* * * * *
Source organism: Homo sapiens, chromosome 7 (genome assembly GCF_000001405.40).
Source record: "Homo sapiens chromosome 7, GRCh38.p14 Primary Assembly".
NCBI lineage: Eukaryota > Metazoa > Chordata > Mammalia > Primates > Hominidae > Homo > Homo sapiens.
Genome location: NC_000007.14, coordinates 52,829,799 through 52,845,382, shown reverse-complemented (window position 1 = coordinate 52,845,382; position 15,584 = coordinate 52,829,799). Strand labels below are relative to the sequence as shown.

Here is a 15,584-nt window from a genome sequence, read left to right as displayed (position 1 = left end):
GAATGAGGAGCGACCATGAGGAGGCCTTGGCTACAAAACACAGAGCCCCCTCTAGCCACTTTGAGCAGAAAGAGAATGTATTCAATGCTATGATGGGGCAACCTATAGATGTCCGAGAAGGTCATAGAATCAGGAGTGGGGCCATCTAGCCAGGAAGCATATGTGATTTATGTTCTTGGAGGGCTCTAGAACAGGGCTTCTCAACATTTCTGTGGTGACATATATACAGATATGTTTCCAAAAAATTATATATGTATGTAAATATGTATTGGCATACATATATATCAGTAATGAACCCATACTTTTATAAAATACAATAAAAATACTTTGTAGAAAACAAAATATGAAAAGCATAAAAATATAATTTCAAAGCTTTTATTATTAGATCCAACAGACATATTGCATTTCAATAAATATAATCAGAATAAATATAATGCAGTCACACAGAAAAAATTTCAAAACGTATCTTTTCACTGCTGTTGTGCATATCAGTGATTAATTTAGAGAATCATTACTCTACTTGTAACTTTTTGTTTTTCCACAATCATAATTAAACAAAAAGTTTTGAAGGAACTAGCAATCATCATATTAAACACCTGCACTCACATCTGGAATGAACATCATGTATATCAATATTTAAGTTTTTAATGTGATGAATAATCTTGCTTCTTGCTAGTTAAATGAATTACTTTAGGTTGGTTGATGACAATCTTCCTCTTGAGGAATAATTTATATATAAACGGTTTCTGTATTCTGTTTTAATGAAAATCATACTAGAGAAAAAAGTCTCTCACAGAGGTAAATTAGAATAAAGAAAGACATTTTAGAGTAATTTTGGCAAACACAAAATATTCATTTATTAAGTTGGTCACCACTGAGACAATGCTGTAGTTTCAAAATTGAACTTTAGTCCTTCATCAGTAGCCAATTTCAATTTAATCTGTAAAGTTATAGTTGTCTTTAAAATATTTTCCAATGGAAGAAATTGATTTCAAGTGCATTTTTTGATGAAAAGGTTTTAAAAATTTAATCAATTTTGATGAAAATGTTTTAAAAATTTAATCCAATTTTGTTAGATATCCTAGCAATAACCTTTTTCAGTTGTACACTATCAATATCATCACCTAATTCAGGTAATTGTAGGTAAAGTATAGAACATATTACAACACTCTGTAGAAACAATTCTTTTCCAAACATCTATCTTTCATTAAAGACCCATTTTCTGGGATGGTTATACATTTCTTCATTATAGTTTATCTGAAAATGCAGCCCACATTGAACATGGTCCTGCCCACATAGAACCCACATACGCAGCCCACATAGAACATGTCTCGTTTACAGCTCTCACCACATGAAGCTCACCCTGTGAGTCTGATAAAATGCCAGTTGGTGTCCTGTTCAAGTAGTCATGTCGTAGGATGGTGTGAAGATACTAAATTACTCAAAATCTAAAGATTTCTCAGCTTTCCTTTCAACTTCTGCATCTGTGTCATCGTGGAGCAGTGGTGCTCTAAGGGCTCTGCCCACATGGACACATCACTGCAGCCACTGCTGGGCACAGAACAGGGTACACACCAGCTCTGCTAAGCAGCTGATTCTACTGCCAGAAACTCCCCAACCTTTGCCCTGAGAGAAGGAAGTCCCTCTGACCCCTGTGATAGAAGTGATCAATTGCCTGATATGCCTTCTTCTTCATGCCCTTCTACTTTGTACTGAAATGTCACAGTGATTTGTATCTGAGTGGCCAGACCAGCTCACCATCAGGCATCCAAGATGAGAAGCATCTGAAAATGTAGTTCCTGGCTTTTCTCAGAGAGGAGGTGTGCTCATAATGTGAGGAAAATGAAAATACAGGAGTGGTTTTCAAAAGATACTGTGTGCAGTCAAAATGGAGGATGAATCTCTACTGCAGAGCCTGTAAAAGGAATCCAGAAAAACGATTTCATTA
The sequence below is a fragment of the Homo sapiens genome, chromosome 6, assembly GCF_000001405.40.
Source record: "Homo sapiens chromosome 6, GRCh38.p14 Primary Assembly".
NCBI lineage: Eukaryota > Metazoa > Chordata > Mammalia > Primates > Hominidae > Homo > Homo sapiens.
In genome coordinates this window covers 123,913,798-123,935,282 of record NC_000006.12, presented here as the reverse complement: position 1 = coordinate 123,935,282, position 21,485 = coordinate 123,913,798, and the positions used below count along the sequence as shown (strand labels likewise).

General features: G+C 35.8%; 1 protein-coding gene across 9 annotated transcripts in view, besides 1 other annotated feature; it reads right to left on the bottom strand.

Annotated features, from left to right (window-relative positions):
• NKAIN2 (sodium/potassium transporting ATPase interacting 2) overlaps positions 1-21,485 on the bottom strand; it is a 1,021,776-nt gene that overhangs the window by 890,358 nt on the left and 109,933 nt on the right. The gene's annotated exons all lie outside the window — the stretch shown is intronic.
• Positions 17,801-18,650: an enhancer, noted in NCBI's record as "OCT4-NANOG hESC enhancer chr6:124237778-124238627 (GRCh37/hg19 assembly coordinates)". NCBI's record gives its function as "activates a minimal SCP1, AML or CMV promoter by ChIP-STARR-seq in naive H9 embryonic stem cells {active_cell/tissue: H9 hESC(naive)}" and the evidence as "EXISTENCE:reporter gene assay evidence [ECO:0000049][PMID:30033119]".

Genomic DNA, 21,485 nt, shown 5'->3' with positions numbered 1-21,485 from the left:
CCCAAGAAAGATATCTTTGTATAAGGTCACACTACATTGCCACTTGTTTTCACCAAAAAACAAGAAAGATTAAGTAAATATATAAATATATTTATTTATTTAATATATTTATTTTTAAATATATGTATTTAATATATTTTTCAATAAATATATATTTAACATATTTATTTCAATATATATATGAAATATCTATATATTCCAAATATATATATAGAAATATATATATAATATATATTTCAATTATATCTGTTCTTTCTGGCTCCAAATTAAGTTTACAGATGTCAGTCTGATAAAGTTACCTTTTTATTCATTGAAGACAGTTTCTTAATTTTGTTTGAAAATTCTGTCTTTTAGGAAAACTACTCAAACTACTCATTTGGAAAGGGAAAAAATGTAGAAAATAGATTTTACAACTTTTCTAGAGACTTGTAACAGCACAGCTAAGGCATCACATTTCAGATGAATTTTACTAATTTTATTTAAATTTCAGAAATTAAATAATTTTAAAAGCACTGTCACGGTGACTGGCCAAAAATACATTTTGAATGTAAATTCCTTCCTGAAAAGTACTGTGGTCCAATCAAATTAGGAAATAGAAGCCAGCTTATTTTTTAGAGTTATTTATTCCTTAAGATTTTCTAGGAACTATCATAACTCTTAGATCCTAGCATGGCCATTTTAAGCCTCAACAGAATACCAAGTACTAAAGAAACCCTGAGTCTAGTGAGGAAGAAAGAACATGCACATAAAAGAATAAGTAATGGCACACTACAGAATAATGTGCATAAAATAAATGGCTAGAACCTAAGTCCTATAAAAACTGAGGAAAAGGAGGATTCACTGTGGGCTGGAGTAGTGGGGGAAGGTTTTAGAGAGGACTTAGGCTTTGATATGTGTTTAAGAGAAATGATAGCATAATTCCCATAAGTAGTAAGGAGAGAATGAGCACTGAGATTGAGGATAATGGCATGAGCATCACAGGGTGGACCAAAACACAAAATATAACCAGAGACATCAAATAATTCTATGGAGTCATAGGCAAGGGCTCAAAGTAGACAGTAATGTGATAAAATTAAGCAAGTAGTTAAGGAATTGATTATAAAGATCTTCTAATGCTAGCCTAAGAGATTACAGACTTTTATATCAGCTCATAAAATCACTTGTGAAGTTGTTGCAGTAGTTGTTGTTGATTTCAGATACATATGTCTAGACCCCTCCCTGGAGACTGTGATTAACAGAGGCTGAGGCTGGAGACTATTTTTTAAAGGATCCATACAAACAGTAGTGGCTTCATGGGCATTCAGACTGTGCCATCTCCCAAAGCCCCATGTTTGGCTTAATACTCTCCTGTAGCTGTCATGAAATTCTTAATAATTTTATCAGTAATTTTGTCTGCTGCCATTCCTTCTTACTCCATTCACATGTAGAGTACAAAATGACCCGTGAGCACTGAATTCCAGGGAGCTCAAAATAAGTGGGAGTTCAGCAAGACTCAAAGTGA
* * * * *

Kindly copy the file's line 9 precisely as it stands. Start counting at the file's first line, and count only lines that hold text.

NCBI lineage: Eukaryota > Metazoa > Chordata > Mammalia > Primates > Hominidae > Homo > Homo sapiens.